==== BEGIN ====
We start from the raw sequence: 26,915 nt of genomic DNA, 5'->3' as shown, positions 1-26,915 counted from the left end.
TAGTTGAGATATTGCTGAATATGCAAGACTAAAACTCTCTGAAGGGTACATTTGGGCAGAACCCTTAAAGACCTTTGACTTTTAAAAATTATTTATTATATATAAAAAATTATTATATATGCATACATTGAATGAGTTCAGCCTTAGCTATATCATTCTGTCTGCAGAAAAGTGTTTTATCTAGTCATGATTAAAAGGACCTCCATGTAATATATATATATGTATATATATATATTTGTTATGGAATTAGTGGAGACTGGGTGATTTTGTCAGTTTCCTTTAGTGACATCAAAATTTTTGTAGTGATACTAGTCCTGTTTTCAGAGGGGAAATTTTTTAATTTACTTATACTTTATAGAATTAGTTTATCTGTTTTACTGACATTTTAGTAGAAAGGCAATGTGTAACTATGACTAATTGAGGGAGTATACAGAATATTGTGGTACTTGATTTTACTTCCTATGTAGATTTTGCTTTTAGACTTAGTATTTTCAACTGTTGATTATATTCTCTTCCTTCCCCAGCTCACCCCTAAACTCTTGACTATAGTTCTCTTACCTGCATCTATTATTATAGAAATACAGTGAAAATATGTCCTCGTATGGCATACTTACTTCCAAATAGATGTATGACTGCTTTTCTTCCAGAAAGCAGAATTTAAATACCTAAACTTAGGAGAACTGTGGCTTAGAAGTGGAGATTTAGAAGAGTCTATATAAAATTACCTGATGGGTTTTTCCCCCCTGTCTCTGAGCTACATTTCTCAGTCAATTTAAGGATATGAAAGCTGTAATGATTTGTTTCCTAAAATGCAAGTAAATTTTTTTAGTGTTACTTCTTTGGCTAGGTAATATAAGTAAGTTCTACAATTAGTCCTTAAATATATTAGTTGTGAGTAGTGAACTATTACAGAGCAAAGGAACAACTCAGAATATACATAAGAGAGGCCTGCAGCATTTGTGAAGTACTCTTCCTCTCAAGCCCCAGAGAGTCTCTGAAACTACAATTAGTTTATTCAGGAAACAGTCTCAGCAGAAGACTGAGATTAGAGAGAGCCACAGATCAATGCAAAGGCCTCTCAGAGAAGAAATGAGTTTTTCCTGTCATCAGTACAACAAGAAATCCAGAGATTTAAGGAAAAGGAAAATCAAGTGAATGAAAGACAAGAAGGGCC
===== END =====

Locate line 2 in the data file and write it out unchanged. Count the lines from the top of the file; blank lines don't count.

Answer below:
TAGTTGAGATATTGCTGAATATGCAAGACTAAAACTCTCTGAAGGGTACATTTGGGCAGAACCCTTAAAGACCTTTGACTTTTAAAAATTATTTATTATATATAAAAAATTATTATATATGCATACATTGAATGAGTTCAGCCTTAGCTATATCATTCTGTCTGCAGAAAAGTGTTTTATCTAGTCATGATTAAAAGGACCTCCATGTAATATATATATATGTATATATATATATTTGTTATGGAATTAGTGGAGACTGGGTGATTTTGTCAGTTTCCTTTAGTGACATCAAAATTTTTGTAGTGATACTAGTCCTGTTTTCAGAGGGGAAATTTTTTAATTTACTTATACTTTATAGAATTAGTTTATCTGTTTTACTGACATTTTAGTAGAAAGGCAATGTGTAACTATGACTAATTGAGGGAGTATACAGAATATTGTGGTACTTGATTTTACTTCCTATGTAGATTTTGCTTTTAGACTTAGTATTTTCAACTGTTGATTATATTCTCTTCCTTCCCCAGCTCACCCCTAAACTCTTGACTATAGTTCTCTTACCTGCATCTATTATTATAGAAATACAGTGAAAATATGTCCTCGTATGGCATACTTACTTCCAAATAGATGTATGACTGCTTTTCTTCCAGAAAGCAGAATTTAAATACCTAAACTTAGGAGAACTGTGGCTTAGAAGTGGAGATTTAGAAGAGTCTATATAAAATTACCTGATGGGTTTTTCCCCCCTGTCTCTGAGCTACATTTCTCAGTCAATTTAAGGATATGAAAGCTGTAATGATTTGTTTCCTAAAATGCAAGTAAATTTTTTTAGTGTTACTTCTTTGGCTAGGTAATATAAGTAAGTTCTACAATTAGTCCTTAAATATATTAGTTGTGAGTAGTGAACTATTACAGAGCAAAGGAACAACTCAGAATATACATAAGAGAGGCCTGCAGCATTTGTGAAGTACTCTTCCTCTCAAGCCCCAGAGAGTCTCTGAAACTACAATTAGTTTATTCAGGAAACAGTCTCAGCAGAAGACTGAGATTAGAGAGAGCCACAGATCAATGCAAAGGCCTCTCAGAGAAGAAATGAGTTTTTCCTGTCATCAGTACAACAAGAAATCCAGAGATTTAAGGAAAAGGAAAATCAAGTGAATGAAAGACAAGAAGGGCC